Media students learn from professional stuntman

By Douglas McCulloch | Jan 26, 2018
Photo by: Douglas McCulloch K.C. Roballo talks to students after his presentation.

K.C. Roballo has worn a lot of hats over the years, but in his current career as a professional stuntman, he’s been shot, beaten up, fallen off of roofs and down flights of stairs, and has been in car crashes.

With a resume spanning more than 50 films, television shows, and shorts, the New Bedford resident stopped by Dartmouth High School on January 26 to talk to media students about what it’s like working behind the scenes in the film industry.

He began in the industry ten years ago, and most recently wrapped up production of Marvel's Avengers: Infinity War. He’s a Marine Corps veteran, and he previously worked as a steelworker, call firefighter, EMT, martial arts trainer, and owned his own irrigation company.

“Out of all that stuff, working in the film industry is the most rewarding and hardest thing I’ve done in my life,” Roballo said.

His work as a stuntman includes carefully choreographed fight scenes, scenes involving cars, and frequently taking spills and falls for the job. He’s done tricks and fallen off of a roof on a Segway, and once tumbled down two flights of stairs after being shot.

Something as simple as a single fight scene can be time-consuming. Roballo showed a clip from a stunt he appeared in the film R.I.P.D. A three-second scene in which he was blown backwards from the force of an explosion took nearly three hours and multiple takes to complete.

And there is a lot of work. Roballo stressed working in the film industry is not a typical 9-to-5 job. Most days he works from when the sun comes up to well into the night. Exposure to extreme weather and 100-hour work weeks are common.

“You have God, mom and dad, and coffee, and not necessarily in that order,” Roballo said. “Sleep is not a reality. I can’t stress that enough.”

In addition to stunts, Roballo also works as a grip behind the scenes. Grips build structures, platforms, and track systems to support camera and lighting systems on location and in studios.

“We make anything out of everything, and everything out of anything,” Roballo said.

That could be something as simple as using green and blue screens to turn desolate streets into bustling New York City streets in post-production, to intricately fitting complex sets like fake caves built inside warehouse-sized film studios with the necessary camera and lighting systems to facilitate production.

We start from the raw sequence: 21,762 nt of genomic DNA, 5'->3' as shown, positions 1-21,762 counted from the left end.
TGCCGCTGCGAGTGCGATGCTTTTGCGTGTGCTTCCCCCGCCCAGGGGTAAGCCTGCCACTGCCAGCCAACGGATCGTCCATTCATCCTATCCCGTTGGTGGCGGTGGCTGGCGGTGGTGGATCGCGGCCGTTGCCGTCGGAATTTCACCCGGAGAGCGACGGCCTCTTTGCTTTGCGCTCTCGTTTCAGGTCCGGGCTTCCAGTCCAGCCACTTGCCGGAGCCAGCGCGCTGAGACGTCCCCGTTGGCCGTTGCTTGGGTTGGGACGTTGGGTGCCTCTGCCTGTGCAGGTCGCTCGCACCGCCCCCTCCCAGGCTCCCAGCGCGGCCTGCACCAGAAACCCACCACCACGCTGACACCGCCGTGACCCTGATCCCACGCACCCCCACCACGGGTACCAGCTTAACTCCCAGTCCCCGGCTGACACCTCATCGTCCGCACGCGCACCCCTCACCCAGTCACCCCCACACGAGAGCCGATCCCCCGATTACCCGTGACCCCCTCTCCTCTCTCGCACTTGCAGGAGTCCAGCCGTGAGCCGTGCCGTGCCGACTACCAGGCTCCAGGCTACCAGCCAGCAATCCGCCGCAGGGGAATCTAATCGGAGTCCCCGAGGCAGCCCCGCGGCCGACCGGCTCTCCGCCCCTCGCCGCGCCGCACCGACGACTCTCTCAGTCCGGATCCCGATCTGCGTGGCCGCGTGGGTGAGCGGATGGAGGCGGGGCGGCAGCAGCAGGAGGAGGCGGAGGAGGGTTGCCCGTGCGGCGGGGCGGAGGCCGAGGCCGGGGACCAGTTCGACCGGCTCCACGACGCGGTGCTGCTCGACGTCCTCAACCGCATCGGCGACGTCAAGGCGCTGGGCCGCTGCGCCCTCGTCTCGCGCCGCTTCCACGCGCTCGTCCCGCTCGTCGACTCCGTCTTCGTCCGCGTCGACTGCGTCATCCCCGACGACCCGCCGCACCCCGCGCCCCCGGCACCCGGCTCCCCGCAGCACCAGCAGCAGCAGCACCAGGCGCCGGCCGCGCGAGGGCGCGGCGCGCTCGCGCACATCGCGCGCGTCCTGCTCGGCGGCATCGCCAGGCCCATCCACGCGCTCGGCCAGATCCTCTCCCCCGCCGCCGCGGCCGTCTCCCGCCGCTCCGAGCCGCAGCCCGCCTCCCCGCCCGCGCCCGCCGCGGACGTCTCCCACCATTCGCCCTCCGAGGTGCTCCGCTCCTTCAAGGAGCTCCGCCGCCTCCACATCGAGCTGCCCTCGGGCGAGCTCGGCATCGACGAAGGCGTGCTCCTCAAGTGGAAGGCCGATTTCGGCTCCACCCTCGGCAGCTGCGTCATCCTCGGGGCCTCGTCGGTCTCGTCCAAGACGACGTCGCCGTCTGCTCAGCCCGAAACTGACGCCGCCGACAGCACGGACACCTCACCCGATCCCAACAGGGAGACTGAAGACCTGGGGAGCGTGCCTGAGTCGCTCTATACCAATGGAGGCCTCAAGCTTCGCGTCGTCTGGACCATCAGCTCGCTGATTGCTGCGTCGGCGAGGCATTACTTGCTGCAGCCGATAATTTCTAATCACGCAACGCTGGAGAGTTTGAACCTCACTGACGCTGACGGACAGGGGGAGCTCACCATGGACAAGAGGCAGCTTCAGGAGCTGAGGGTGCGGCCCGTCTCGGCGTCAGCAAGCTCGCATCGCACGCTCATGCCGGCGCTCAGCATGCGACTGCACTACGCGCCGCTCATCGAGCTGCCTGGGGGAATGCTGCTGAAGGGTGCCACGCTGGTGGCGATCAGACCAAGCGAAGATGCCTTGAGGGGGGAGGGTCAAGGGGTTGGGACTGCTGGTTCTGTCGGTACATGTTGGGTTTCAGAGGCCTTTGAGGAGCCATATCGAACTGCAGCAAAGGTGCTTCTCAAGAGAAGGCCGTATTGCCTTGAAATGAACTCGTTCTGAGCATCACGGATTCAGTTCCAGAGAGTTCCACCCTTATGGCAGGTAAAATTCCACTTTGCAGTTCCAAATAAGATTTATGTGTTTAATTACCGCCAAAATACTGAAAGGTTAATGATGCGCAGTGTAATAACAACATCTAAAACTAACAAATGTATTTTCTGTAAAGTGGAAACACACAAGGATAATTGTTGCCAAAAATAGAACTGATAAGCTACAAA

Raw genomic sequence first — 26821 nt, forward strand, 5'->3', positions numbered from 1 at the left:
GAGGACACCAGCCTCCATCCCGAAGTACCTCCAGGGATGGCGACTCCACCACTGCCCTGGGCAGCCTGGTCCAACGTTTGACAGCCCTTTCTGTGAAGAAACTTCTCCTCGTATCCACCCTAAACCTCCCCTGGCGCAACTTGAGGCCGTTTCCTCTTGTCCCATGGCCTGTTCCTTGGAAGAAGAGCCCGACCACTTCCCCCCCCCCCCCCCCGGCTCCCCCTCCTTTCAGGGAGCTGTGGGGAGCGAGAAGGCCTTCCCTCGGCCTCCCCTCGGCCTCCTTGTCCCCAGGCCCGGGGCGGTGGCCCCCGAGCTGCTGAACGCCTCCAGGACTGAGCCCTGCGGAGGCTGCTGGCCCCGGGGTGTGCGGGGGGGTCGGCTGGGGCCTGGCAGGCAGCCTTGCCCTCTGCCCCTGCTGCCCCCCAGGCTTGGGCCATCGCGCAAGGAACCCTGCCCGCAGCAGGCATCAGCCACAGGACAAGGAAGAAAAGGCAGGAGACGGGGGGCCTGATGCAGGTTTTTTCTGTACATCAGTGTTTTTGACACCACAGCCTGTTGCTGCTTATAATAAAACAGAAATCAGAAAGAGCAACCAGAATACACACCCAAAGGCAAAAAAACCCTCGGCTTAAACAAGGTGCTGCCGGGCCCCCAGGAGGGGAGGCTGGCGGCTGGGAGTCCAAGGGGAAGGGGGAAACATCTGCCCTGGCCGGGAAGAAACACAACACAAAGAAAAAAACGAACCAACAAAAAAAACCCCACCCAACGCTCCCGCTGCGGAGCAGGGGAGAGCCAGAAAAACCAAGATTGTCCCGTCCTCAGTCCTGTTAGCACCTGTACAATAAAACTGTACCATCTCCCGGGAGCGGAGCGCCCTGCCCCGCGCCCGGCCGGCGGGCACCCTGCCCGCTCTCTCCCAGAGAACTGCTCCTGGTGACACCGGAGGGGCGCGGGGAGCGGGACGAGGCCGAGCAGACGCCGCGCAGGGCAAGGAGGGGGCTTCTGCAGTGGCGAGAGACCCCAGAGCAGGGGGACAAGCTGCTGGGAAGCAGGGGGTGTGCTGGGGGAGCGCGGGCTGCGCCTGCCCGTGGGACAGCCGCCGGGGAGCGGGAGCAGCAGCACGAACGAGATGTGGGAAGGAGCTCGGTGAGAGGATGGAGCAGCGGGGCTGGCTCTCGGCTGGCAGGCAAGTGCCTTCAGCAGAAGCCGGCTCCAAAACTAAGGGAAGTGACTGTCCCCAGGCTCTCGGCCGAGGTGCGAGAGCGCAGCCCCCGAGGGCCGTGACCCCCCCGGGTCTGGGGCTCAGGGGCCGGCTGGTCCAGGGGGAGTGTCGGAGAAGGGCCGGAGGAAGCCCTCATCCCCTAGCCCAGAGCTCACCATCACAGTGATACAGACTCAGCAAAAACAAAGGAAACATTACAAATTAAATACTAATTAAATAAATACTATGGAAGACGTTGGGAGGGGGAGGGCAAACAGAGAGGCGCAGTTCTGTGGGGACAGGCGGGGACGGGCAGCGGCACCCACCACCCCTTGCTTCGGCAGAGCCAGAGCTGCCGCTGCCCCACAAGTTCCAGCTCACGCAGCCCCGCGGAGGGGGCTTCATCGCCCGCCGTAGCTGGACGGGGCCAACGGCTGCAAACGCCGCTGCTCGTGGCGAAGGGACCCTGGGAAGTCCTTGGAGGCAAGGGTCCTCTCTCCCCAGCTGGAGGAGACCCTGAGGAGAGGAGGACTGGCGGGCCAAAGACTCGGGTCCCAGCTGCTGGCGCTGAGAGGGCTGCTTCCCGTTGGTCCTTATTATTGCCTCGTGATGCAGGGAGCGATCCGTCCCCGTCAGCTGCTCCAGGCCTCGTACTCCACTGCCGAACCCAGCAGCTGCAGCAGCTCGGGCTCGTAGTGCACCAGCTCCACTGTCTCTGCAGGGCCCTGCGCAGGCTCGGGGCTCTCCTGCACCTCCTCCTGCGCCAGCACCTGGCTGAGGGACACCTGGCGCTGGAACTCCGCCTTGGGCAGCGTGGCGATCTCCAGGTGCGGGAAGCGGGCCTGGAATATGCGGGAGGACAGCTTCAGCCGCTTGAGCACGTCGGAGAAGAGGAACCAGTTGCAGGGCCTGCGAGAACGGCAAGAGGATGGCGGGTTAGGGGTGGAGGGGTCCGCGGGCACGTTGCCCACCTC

On sets, a sound as soft as a loose floorboard could ruin a whole scene, so everyone has to stop in place when filming of a scene begins.

“On a film set, not working is the hardest thing you’ll ever do,” Roballo said. “You know you need to get a lot of work done, but you can’t.”

His biggest piece of advice for the room full of media students, some of whom anticipate working in the industry: it’s all about networking and leveraging skills. Despite his lengthy resume, he rarely applies for work. Instead, people he’s met and worked with in the past recommend him, which leads to sudden calls to hop on planes and head to film sets on short notice.

He also draws on his hobbies outside of film to bolster his opportunities. His stunt work, for example, came about when others learned about his military and martial arts background.

Roballo also shared with students his rules for succeeding in the film industry. At the front of his list: be on time. In the deadline-driven environment, showing up on set even 15 minutes late can let a lot of people down.

Taking a line from the Patriots, it’s important to “do your job" too. Everyone has a role on a film set, and just one person not performing up to par can cause serious issues.

“[The credits] are just a glimpse of the 400-500 people per day it takes to work on a movie,” Roballo said.

Robert Perrotti, Dartmouth High’s media teacher, personally attested to the importance of that rule. He works with New Bedford’s public access channel to film sports games. Even at a community television level, and with a small team of 5-6 people, one person not doing their job can seriously affect a project, he said.

Perrotti organized the day's special speaker. He hopes to bring in more film industry professionals for his students to hear from over the next few months.

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